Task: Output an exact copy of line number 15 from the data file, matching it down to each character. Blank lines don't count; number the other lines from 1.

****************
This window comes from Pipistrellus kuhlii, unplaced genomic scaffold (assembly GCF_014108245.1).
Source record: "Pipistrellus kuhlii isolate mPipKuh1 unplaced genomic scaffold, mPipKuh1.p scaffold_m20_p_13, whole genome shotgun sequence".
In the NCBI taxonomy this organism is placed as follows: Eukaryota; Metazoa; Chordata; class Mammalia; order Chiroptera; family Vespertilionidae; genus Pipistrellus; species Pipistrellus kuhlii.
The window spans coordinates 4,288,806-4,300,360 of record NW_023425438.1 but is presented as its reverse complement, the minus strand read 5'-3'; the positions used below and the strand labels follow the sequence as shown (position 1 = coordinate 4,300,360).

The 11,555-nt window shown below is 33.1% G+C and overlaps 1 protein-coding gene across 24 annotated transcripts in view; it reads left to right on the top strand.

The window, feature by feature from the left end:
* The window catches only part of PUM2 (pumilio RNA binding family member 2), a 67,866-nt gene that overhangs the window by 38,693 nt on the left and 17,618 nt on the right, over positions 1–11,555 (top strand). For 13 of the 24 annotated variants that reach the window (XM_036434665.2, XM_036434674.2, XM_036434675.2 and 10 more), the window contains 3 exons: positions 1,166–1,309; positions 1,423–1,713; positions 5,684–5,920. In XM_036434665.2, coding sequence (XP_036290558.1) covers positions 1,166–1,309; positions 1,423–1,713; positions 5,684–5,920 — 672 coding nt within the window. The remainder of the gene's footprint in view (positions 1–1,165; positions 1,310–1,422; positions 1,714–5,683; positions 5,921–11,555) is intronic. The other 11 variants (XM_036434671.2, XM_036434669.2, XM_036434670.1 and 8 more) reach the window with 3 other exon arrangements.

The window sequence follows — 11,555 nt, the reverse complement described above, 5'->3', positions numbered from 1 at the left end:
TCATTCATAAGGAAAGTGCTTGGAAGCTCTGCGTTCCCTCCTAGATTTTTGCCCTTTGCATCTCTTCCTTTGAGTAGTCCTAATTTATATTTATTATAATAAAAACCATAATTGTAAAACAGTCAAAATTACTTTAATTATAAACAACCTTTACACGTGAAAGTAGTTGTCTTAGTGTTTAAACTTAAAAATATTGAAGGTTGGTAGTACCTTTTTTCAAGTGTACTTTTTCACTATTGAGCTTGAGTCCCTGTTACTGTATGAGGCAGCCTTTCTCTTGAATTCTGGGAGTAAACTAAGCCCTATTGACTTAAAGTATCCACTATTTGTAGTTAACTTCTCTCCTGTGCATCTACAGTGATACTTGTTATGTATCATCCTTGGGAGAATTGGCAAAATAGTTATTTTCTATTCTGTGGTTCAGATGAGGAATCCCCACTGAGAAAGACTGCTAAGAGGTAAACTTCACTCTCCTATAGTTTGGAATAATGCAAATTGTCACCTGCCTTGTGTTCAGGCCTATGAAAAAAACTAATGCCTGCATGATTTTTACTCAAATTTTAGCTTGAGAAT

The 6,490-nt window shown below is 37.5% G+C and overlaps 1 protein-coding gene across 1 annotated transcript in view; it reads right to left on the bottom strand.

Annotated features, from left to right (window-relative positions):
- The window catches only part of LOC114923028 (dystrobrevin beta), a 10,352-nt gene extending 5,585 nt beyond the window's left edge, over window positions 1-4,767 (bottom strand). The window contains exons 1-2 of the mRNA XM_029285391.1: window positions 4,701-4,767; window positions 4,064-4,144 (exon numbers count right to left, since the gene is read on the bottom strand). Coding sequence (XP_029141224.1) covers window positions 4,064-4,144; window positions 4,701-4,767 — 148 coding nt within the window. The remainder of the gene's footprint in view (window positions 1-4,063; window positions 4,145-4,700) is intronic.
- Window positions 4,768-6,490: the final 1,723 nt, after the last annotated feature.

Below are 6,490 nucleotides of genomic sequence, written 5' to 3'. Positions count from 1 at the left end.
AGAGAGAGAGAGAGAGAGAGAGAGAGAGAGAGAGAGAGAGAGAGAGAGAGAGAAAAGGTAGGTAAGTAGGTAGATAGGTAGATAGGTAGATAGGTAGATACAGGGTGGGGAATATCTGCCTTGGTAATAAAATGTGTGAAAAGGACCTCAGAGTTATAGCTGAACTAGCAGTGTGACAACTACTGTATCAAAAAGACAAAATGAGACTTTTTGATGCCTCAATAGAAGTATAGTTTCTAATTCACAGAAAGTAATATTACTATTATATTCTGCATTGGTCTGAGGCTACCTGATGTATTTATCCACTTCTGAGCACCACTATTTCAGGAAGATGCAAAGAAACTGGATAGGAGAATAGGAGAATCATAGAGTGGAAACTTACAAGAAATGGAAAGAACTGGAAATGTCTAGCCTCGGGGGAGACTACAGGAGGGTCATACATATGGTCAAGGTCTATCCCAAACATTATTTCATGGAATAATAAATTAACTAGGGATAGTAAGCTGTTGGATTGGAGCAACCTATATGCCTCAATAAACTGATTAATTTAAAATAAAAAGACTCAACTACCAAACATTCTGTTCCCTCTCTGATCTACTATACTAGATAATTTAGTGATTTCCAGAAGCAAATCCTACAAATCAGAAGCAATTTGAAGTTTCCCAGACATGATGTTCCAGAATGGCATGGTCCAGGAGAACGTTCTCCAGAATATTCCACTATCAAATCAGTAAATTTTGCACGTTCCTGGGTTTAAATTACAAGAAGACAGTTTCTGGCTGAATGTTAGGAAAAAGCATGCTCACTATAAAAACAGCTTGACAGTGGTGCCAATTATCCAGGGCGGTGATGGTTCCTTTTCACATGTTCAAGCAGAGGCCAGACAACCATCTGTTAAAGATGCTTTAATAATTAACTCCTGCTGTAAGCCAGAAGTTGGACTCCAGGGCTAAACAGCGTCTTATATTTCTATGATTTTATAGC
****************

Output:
AGAGAGAGAGAGAGAGAGAGAGAGAGAGAGAGAGAGAGAGAGAGAGAGAGAGAAAAGGTAGGTAAGTAGGTAGATAGGTAGATAGGTAGATAGGTAGATACAGGGTGGGGAATATCTGCCTTGGTAATAAAATGTGTGAAAAGGACCTCAGAGTTATAGCTGAACTAGCAGTGTGACAACTACTGTATCAAAAAGACAAAATGAGACTTTTTGATGCCTCAATAGAAGTATAGTTTCTAATTCACAGAAAGTAATATTACTATTATATTCTGCATTGGTCTGAGGCTACCTGATGTATTTATCCACTTCTGAGCACCACTATTTCAGGAAGATGCAAAGAAACTGGATAGGAGAATAGGAGAATCATAGAGTGGAAACTTACAAGAAATGGAAAGAACTGGAAATGTCTAGCCTCGGGGGAGACTACAGGAGGGTCATACATATGGTCAAGGTCTATCCCAAACATTATTTCATGGAATAATAAATTAACTAGGGATAGTAAGCTGTTGGATTGGAGCAACCTATATGCCTCAATAAACTGATTAATTTAAAATAAAAAGACTCAACTACCAAACATTCTGTTCCCTCTCTGATCTACTATACTAGATAATTTAGTGATTTCCAGAAGCAAATCCTACAAATCAGAAGCAATTTGAAGTTTCCCAGACATGATGTTCCAGAATGGCATGGTCCAGGAGAACGTTCTCCAGAATATTCCACTATCAAATCAGTAAATTTTGCACGTTCCTGGGTTTAAATTACAAGAAGACAGTTTCTGGCTGAATGTTAGGAAAAAGCATGCTCACTATAAAAACAGCTTGACAGTGGTGCCAATTATCCAGGGCGGTGATGGTTCCTTTTCACATGTTCAAGCAGAGGCCAGACAACCATCTGTTAAAGATGCTTTAATAATTAACTCCTGCTGTAAGCCAGAAGTTGGACTCCAGGGCTAAACAGCGTCTTATATTTCTATGATTTTATAGC